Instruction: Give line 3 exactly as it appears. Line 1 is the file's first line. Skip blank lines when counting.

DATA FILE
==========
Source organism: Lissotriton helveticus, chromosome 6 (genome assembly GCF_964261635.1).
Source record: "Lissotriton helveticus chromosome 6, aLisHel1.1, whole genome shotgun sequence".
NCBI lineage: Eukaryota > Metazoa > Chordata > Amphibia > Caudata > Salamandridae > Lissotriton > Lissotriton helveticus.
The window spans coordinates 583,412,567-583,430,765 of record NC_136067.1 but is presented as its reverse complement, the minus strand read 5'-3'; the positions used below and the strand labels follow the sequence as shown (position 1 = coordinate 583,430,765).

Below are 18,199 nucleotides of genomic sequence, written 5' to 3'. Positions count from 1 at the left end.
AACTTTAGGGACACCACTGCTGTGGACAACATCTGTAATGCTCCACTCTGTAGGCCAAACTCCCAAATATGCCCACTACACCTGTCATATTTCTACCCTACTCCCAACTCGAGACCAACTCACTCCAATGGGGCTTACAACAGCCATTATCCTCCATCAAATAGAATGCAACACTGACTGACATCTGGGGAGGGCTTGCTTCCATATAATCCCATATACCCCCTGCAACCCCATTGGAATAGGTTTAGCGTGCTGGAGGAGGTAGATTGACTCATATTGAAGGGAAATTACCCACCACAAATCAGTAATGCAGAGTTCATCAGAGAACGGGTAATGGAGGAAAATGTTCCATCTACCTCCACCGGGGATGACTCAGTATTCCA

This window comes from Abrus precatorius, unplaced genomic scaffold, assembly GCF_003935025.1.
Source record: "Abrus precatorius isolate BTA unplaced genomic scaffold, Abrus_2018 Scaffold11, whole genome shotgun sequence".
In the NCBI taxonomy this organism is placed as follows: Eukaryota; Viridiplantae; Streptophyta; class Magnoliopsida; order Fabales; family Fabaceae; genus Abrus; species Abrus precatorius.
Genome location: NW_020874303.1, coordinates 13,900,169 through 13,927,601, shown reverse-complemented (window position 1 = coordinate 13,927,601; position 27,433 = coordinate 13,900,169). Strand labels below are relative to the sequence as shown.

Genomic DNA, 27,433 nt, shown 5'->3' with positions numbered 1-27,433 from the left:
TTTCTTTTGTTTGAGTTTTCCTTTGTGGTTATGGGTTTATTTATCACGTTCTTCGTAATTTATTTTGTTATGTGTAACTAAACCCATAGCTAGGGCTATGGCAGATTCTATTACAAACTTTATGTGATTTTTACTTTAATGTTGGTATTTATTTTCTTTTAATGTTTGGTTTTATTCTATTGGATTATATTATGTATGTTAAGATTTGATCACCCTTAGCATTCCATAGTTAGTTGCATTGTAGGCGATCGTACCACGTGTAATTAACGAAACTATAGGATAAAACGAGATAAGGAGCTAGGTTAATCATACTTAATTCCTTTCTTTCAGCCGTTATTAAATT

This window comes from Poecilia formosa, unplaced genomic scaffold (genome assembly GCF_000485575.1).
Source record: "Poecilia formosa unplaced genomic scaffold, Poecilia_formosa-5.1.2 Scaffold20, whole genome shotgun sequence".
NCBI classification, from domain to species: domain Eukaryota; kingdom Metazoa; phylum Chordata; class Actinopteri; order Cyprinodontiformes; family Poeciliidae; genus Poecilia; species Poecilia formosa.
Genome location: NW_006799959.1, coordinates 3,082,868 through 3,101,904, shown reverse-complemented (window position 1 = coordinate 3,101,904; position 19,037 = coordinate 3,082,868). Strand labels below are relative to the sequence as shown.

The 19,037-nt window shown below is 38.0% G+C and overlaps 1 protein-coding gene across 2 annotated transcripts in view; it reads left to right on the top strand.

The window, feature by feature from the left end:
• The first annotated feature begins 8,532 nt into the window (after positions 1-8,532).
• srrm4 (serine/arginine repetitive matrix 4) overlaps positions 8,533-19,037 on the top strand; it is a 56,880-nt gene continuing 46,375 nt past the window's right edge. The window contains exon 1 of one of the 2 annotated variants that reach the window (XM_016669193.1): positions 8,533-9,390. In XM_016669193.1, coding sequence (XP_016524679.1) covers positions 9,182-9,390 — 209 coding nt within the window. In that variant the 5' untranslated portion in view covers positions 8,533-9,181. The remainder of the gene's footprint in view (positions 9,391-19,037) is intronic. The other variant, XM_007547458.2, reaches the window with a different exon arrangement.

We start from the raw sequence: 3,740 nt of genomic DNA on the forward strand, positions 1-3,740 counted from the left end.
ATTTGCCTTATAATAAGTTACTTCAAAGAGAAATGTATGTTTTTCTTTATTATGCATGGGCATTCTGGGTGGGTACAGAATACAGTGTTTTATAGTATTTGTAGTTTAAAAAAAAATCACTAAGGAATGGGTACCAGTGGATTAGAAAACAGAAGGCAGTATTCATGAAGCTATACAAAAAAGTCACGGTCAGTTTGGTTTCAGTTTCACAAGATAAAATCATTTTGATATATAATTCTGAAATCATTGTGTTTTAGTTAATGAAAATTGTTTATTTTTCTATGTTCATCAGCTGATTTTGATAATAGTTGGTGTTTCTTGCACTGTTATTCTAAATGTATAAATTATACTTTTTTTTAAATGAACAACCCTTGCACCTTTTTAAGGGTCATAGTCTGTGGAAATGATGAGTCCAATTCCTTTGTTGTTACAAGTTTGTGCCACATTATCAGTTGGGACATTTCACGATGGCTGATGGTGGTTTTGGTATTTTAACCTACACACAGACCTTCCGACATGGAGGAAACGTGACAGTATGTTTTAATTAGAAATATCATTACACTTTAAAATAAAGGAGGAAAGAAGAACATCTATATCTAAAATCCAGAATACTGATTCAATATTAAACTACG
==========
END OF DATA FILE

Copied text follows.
NCBI lineage: Eukaryota > Metazoa > Chordata > Amphibia > Caudata > Salamandridae > Lissotriton > Lissotriton helveticus.